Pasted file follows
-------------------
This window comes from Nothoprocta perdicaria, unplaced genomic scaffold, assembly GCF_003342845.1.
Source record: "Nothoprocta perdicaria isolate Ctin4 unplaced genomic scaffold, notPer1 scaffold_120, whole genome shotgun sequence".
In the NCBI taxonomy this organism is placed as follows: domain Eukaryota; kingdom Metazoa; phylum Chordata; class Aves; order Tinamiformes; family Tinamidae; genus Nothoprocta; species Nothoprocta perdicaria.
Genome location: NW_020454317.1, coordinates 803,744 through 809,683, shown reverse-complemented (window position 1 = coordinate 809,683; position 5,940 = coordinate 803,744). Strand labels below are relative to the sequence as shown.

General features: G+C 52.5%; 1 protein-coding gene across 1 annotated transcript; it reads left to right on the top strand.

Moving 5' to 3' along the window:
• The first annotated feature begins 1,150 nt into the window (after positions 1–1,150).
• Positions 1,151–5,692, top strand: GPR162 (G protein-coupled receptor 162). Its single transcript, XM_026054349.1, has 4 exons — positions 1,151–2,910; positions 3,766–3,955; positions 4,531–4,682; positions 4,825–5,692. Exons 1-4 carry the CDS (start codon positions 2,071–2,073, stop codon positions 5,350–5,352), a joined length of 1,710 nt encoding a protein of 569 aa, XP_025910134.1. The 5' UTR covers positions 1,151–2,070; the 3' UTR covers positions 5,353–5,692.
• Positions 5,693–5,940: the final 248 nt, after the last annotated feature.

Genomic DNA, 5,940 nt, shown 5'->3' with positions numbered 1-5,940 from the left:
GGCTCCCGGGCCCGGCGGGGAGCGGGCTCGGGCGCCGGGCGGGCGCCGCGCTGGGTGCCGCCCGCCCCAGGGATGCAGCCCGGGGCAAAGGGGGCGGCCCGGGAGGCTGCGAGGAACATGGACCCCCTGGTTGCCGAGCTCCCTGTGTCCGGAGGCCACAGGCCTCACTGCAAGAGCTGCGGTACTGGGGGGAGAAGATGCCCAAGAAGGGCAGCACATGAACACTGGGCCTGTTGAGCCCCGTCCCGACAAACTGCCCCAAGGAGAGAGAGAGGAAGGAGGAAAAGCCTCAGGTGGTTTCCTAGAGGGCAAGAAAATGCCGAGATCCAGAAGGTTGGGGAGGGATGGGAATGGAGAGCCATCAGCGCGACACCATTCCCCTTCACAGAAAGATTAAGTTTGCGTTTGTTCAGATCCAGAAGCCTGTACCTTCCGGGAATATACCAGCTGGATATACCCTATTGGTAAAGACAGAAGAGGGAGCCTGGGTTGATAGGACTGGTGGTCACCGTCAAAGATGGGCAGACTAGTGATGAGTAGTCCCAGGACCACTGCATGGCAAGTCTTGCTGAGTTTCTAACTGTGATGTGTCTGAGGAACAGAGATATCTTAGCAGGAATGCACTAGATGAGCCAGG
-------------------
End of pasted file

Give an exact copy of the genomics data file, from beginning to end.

This window comes from Nothoprocta perdicaria, unplaced genomic scaffold, assembly GCF_003342845.1.
Source record: "Nothoprocta perdicaria isolate Ctin4 unplaced genomic scaffold, notPer1 scaffold_120, whole genome shotgun sequence".
In the NCBI taxonomy this organism is placed as follows: domain Eukaryota; kingdom Metazoa; phylum Chordata; class Aves; order Tinamiformes; family Tinamidae; genus Nothoprocta; species Nothoprocta perdicaria.
Genome location: NW_020454317.1, coordinates 803,744 through 809,683, shown reverse-complemented (window position 1 = coordinate 809,683; position 5,940 = coordinate 803,744). Strand labels below are relative to the sequence as shown.

General features: G+C 52.5%; 1 protein-coding gene across 1 annotated transcript; it reads left to right on the top strand.

Moving 5' to 3' along the window:
• The first annotated feature begins 1,150 nt into the window (after positions 1–1,150).
• Positions 1,151–5,692, top strand: GPR162 (G protein-coupled receptor 162). Its single transcript, XM_026054349.1, has 4 exons — positions 1,151–2,910; positions 3,766–3,955; positions 4,531–4,682; positions 4,825–5,692. Exons 1-4 carry the CDS (start codon positions 2,071–2,073, stop codon positions 5,350–5,352), a joined length of 1,710 nt encoding a protein of 569 aa, XP_025910134.1. The 5' UTR covers positions 1,151–2,070; the 3' UTR covers positions 5,353–5,692.
• Positions 5,693–5,940: the final 248 nt, after the last annotated feature.

Genomic DNA, 5,940 nt, shown 5'->3' with positions numbered 1-5,940 from the left:
GGCTCCCGGGCCCGGCGGGGAGCGGGCTCGGGCGCCGGGCGGGCGCCGCGCTGGGTGCCGCCCGCCCCAGGGATGCAGCCCGGGGCAAAGGGGGCGGCCCGGGAGGCTGCGAGGAACATGGACCCCCTGGTTGCCGAGCTCCCTGTGTCCGGAGGCCACAGGCCTCACTGCAAGAGCTGCGGTACTGGGGGGAGAAGATGCCCAAGAAGGGCAGCACATGAACACTGGGCCTGTTGAGCCCCGTCCCGACAAACTGCCCCAAGGAGAGAGAGAGGAAGGAGGAAAAGCCTCAGGTGGTTTCCTAGAGGGCAAGAAAATGCCGAGATCCAGAAGGTTGGGGAGGGATGGGAATGGAGAGCCATCAGCGCGACACCATTCCCCTTCACAGAAAGATTAAGTTTGCGTTTGTTCAGATCCAGAAGCCTGTACCTTCCGGGAATATACCAGCTGGATATACCCTATTGGTAAAGACAGAAGAGGGAGCCTGGGTTGATAGGACTGGTGGTCACCGTCAAAGATGGGCAGACTAGTGATGAGTAGTCCCAGGACCACTGCATGGCAAGTCTTGCTGAGTTTCTAACTGTGATGTGTCTGAGGAACAGAGATATCTTAGCAGGAATGCACTAGATGAGCCAGG